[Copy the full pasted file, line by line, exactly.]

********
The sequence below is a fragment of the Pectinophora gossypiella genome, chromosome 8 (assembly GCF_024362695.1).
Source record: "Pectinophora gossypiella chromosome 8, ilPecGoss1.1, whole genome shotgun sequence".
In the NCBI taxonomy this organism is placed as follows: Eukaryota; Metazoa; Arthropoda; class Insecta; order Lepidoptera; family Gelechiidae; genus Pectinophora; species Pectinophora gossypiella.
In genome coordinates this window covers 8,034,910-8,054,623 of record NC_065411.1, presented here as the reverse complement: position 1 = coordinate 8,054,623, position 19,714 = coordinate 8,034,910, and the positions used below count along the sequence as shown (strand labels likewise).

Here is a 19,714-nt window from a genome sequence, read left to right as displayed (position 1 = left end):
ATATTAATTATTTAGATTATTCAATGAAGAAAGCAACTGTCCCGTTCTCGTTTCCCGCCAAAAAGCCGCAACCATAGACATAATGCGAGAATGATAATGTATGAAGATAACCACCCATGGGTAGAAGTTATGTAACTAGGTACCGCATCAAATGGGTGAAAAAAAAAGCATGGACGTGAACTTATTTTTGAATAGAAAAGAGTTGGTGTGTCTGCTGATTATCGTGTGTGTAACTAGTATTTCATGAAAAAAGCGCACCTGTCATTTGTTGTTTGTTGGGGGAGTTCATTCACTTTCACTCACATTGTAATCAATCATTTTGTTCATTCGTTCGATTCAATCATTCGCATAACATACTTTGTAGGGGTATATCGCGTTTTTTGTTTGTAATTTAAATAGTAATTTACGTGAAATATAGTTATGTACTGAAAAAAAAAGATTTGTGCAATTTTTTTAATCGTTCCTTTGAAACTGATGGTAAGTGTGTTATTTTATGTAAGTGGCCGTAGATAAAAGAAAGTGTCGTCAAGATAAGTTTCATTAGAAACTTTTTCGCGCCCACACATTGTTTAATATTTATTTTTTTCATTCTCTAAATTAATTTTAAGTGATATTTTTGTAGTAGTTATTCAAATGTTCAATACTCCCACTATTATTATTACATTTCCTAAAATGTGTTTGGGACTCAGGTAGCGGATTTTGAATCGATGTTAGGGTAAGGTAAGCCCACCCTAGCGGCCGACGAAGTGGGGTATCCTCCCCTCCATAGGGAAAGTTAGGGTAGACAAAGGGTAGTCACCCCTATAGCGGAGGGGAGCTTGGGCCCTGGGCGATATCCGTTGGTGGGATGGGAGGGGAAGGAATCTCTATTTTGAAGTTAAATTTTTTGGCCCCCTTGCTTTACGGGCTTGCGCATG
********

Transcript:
The sequence below is a fragment of the Pectinophora gossypiella genome, chromosome 8 (assembly GCF_024362695.1).
Source record: "Pectinophora gossypiella chromosome 8, ilPecGoss1.1, whole genome shotgun sequence".
In the NCBI taxonomy this organism is placed as follows: Eukaryota; Metazoa; Arthropoda; class Insecta; order Lepidoptera; family Gelechiidae; genus Pectinophora; species Pectinophora gossypiella.
In genome coordinates this window covers 8,034,910-8,054,623 of record NC_065411.1, presented here as the reverse complement: position 1 = coordinate 8,054,623, position 19,714 = coordinate 8,034,910, and the positions used below count along the sequence as shown (strand labels likewise).

Here is a 19,714-nt window from a genome sequence, read left to right as displayed (position 1 = left end):
ATATTAATTATTTAGATTATTCAATGAAGAAAGCAACTGTCCCGTTCTCGTTTCCCGCCAAAAAGCCGCAACCATAGACATAATGCGAGAATGATAATGTATGAAGATAACCACCCATGGGTAGAAGTTATGTAACTAGGTACCGCATCAAATGGGTGAAAAAAAAAGCATGGACGTGAACTTATTTTTGAATAGAAAAGAGTTGGTGTGTCTGCTGATTATCGTGTGTGTAACTAGTATTTCATGAAAAAAGCGCACCTGTCATTTGTTGTTTGTTGGGGGAGTTCATTCACTTTCACTCACATTGTAATCAATCATTTTGTTCATTCGTTCGATTCAATCATTCGCATAACATACTTTGTAGGGGTATATCGCGTTTTTTGTTTGTAATTTAAATAGTAATTTACGTGAAATATAGTTATGTACTGAAAAAAAAAGATTTGTGCAATTTTTTTAATCGTTCCTTTGAAACTGATGGTAAGTGTGTTATTTTATGTAAGTGGCCGTAGATAAAAGAAAGTGTCGTCAAGATAAGTTTCATTAGAAACTTTTTCGCGCCCACACATTGTTTAATATTTATTTTTTTCATTCTCTAAATTAATTTTAAGTGATATTTTTGTAGTAGTTATTCAAATGTTCAATACTCCCACTATTATTATTACATTTCCTAAAATGTGTTTGGGACTCAGGTAGCGGATTTTGAATCGATGTTAGGGTAAGGTAAGCCCACCCTAGCGGCCGACGAAGTGGGGTATCCTCCCCTCCATAGGGAAAGTTAGGGTAGACAAAGGGTAGTCACCCCTATAGCGGAGGGGAGCTTGGGCCCTGGGCGATATCCGTTGGTGGGATGGGAGGGGAAGGAATCTCTATTTTGAAGTTAAATTTTTTGGCCCCCTTGCTTTACGGGCTTGCGCATG